Since he forced his way onto the scene with the midnight movie cult smash “Donnie Darko” Richard Kelly has been a polarizing force in American Cinema. He brought a distinctly unique voice to Science Fiction, one that, for better of for worse, he expanded on with his follow up “Southland Tales.” Though these two films shared similar philosophies about time travel and alternate dimensions their structures were wildly different. “Donnie Darko” was a neat little package that, when the amazingly ending was sprung upon the audience, all hijinks previous made sense. The opposite is true about “Southland Tales.” That picture was almost an amoeba, virtually no structure, a hodge-podge of ideas and themes that was well aware of its own scatterbrained nature. Enter Kelly’s latest feature, “The Box.” It seems to want to be a self contained story with no loose ends, and at the same time an expansive head scratcher that leaves the audience digging for meaning. Unfortunately, much to its detriment, “The Box” falls somewhere in between.
Loosely based on the short story “Button, Button” by Richard Matheson the film incorporates both the theme and conclusion of the original story, and that of the 1980’s “Twilight Zone” episode based on the story, which changed the ending. But then it goes way farther. Norma and Arthur Lewis (Cameron Diaz and James Marsden) are a young couple living beyond their means in 1976, the same year the Viking Mars Explorer sent back pictures or our closest planetary neighbor, a project on which Arthur works. They are visited by a former NASA scientist Arlington Steward (Frank Langella) who gives them a wooden box with a lone button, and a proposition: push the button and they’ll get one million dollars, but someone they don’t know will die.
It is an obvious moral question, does human life, as a general concept not a specific person, worth more than your own comfort? An interesting quandary no doubt, but in Richard Kelly’s mind much too thin upon which to base and entire feature film. He expands the film to have global significance, using the button as a test of human altruism, the consequences of failing that test being global destruction.
Like “Southland Tales” the themes explode in all directions. From Arthur C. Clarke’s third law of prediction, “Any sufficiently advanced technology is indistinguishable from magic,” to extra terrestrial knowledge of the afterlife this film runs the gamut of weird, though none of the many out-there concepts is sufficiently explored. Thus without following a central concept through to its conclusion the picture comes off as slightly hollow.
The watery effects from “Darko” and “Southland” have become Kelly’s calling card, and are here as well, but still seem like they were stolen from an archived hard drive of work done for “The Abyss.” Bubbling swimming pools and free standing monoliths of water are cool visuals, but come off as hollow when there isn’t sufficient reason behind them.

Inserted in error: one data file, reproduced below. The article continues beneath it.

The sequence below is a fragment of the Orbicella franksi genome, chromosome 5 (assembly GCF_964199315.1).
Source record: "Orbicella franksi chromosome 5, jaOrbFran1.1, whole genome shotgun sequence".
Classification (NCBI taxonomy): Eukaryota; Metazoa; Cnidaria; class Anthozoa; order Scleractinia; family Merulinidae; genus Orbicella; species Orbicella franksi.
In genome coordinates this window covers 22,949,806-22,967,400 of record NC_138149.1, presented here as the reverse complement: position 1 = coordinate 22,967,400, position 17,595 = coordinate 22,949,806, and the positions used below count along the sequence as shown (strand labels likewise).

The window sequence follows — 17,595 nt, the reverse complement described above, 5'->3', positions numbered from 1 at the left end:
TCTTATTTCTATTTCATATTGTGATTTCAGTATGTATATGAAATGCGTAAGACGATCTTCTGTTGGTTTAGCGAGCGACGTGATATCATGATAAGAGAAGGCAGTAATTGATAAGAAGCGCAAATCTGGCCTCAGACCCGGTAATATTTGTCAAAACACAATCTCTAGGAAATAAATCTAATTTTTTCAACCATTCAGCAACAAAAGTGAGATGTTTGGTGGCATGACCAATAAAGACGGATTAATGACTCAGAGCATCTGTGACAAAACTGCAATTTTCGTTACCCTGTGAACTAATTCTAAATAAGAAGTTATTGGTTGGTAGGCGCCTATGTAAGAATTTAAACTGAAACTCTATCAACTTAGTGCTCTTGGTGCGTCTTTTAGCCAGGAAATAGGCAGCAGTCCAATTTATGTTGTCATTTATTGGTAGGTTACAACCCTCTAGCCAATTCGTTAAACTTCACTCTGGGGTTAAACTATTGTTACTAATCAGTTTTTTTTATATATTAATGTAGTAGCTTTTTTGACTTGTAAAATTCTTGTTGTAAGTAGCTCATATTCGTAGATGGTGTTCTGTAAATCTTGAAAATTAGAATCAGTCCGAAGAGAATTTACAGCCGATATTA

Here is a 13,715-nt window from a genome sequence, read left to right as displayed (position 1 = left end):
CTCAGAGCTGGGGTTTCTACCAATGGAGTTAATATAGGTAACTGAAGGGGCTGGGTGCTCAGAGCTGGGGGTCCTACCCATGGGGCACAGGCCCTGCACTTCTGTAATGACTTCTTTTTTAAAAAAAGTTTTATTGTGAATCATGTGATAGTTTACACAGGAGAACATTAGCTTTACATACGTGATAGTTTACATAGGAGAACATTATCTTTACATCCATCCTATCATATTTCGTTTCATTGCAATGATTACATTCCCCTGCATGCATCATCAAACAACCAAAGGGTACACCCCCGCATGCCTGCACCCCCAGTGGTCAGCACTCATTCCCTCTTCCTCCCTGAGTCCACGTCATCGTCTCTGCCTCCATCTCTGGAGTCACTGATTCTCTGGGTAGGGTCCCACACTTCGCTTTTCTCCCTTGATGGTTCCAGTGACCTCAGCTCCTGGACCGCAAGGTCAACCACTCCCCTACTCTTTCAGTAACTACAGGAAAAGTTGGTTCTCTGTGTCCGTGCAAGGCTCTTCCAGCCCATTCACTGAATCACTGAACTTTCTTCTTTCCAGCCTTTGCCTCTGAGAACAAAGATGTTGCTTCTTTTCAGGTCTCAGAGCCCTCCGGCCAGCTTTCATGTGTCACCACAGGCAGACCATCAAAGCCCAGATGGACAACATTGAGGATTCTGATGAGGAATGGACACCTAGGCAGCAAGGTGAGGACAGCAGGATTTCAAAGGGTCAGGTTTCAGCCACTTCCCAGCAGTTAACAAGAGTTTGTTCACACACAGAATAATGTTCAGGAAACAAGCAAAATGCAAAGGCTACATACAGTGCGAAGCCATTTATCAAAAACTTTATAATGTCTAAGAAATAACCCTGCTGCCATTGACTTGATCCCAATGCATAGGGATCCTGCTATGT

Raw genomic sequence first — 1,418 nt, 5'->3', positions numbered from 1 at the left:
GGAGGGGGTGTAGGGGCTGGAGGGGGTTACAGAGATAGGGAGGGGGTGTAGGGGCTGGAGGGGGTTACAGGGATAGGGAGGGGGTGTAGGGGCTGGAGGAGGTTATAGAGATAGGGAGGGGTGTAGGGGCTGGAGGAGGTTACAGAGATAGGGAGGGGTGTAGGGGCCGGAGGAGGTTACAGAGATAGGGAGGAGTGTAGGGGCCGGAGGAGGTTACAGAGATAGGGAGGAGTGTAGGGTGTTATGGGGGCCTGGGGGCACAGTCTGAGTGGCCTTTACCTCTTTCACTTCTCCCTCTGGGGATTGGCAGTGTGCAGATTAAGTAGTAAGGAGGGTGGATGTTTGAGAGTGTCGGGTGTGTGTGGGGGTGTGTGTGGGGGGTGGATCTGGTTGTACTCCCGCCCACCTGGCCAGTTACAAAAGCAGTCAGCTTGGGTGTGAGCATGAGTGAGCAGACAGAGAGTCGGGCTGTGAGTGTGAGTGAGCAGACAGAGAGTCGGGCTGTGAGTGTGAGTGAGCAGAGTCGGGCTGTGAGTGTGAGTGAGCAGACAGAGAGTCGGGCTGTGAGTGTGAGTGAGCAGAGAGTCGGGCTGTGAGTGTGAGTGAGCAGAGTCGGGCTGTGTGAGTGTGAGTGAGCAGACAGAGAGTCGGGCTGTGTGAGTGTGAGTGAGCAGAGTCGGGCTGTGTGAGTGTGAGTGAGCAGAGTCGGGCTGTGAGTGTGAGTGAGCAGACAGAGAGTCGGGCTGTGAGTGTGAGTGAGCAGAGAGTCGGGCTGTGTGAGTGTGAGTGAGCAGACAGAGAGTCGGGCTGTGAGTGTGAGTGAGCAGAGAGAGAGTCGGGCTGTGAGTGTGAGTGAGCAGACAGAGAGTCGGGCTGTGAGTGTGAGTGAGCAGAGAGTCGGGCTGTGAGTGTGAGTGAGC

The tone of the picture is a strong mix of dark thriller, and science fiction, and had the script been less, or even more, convoluted the movie would have been a success, however when Kelly indulges himself in some of the stranger flights of fancy he looses a large part of his audience. Those sticking with him are lost when he tries to reign it back in. The middle section that reveals Steward’s true plans, is interesting and there are hints that Kelly is going to shoot this somewhat ordinary concept into the stratosphere with his crazy pseudo-science and ridiculous metaphysics, but once that part is over is falls back into a moral tale and much of the previous craziness is forgotten.
Which is actually too bad. Had the picture stayed with the tone of the bizarre middle section it might not have been an attention grabber for a large portion of the audience, but might have found that niche that “Donnie Darko” did. Kelly has extensive skill as a director, in fact his films, no matter their short comings, are some of the most interesting being made these days. No doubt “The Box” is riddled with flaws, but there is a lot going on in the middle section that Kelly deserves a lot of respect for even attempting to put to film, in the environment of modern Hollywood, such strange images and sequences.
The Catch-22 of it is that if his pictures don’t start garnering a larger audience then it is a sure bet that Kelly’s unique perspective won’t get the backing of anyone who has the means to pay for the quality needed to fully realize the vision, but without dumbing-down that vision it will be hard sell to that wide audience. Either way if Kelly is allowed to make another film after this one is destroyed by critics and audiences alike he would be better served to stay away from the rehashed visuals of his previous films, and really nail down some sort of cohesive philosophy because the world is not going to tolerate his wondering ponderances of high-school metaphysics much longer.
El Luchador Rating: 2 out of 5
Review By: Paul S. Myers (a.k.a. El Luchador)